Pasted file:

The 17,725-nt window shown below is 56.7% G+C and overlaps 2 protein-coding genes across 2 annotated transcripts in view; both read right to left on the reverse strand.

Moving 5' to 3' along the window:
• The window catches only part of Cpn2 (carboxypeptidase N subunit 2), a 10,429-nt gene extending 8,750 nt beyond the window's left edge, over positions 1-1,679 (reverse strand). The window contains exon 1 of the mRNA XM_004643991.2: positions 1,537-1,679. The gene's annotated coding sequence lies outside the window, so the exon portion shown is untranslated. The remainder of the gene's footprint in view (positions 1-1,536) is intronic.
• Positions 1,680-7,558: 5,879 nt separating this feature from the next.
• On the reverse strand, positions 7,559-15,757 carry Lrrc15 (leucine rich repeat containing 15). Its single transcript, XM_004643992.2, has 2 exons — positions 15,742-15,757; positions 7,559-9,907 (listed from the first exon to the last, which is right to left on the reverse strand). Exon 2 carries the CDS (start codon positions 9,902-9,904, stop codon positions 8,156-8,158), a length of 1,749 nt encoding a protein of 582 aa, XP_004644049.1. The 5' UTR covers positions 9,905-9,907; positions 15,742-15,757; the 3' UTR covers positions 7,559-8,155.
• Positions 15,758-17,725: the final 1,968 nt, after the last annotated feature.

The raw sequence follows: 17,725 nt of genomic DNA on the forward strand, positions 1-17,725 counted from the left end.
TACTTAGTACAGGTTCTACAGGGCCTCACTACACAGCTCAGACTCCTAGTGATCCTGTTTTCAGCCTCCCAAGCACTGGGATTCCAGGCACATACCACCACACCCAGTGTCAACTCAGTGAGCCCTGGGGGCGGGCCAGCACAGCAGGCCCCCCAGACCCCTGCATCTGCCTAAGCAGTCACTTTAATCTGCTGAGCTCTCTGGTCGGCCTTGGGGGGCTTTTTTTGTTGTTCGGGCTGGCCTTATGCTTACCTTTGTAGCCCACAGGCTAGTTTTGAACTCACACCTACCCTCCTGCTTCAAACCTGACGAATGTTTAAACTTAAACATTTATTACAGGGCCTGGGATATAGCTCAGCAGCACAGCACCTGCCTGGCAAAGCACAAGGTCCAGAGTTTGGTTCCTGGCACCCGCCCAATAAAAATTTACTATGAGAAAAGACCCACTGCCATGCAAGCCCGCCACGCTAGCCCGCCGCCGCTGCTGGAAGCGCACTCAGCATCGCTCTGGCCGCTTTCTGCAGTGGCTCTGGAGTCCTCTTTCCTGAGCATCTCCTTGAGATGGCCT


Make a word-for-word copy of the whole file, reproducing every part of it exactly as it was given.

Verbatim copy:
The 17,725-nt window shown below is 56.7% G+C and overlaps 2 protein-coding genes across 2 annotated transcripts in view; both read right to left on the reverse strand.

Moving 5' to 3' along the window:
• The window catches only part of Cpn2 (carboxypeptidase N subunit 2), a 10,429-nt gene extending 8,750 nt beyond the window's left edge, over positions 1-1,679 (reverse strand). The window contains exon 1 of the mRNA XM_004643991.2: positions 1,537-1,679. The gene's annotated coding sequence lies outside the window, so the exon portion shown is untranslated. The remainder of the gene's footprint in view (positions 1-1,536) is intronic.
• Positions 1,680-7,558: 5,879 nt separating this feature from the next.
• On the reverse strand, positions 7,559-15,757 carry Lrrc15 (leucine rich repeat containing 15). Its single transcript, XM_004643992.2, has 2 exons — positions 15,742-15,757; positions 7,559-9,907 (listed from the first exon to the last, which is right to left on the reverse strand). Exon 2 carries the CDS (start codon positions 9,902-9,904, stop codon positions 8,156-8,158), a length of 1,749 nt encoding a protein of 582 aa, XP_004644049.1. The 5' UTR covers positions 9,905-9,907; positions 15,742-15,757; the 3' UTR covers positions 7,559-8,155.
• Positions 15,758-17,725: the final 1,968 nt, after the last annotated feature.

The raw sequence follows: 17,725 nt of genomic DNA on the forward strand, positions 1-17,725 counted from the left end.
TACTTAGTACAGGTTCTACAGGGCCTCACTACACAGCTCAGACTCCTAGTGATCCTGTTTTCAGCCTCCCAAGCACTGGGATTCCAGGCACATACCACCACACCCAGTGTCAACTCAGTGAGCCCTGGGGGCGGGCCAGCACAGCAGGCCCCCCAGACCCCTGCATCTGCCTAAGCAGTCACTTTAATCTGCTGAGCTCTCTGGTCGGCCTTGGGGGGCTTTTTTTGTTGTTCGGGCTGGCCTTATGCTTACCTTTGTAGCCCACAGGCTAGTTTTGAACTCACACCTACCCTCCTGCTTCAAACCTGACGAATGTTTAAACTTAAACATTTATTACAGGGCCTGGGATATAGCTCAGCAGCACAGCACCTGCCTGGCAAAGCACAAGGTCCAGAGTTTGGTTCCTGGCACCCGCCCAATAAAAATTTACTATGAGAAAAGACCCACTGCCATGCAAGCCCGCCACGCTAGCCCGCCGCCGCTGCTGGAAGCGCACTCAGCATCGCTCTGGCCGCTTTCTGCAGTGGCTCTGGAGTCCTCTTTCCTGAGCATCTCCTTGAGATGGCCT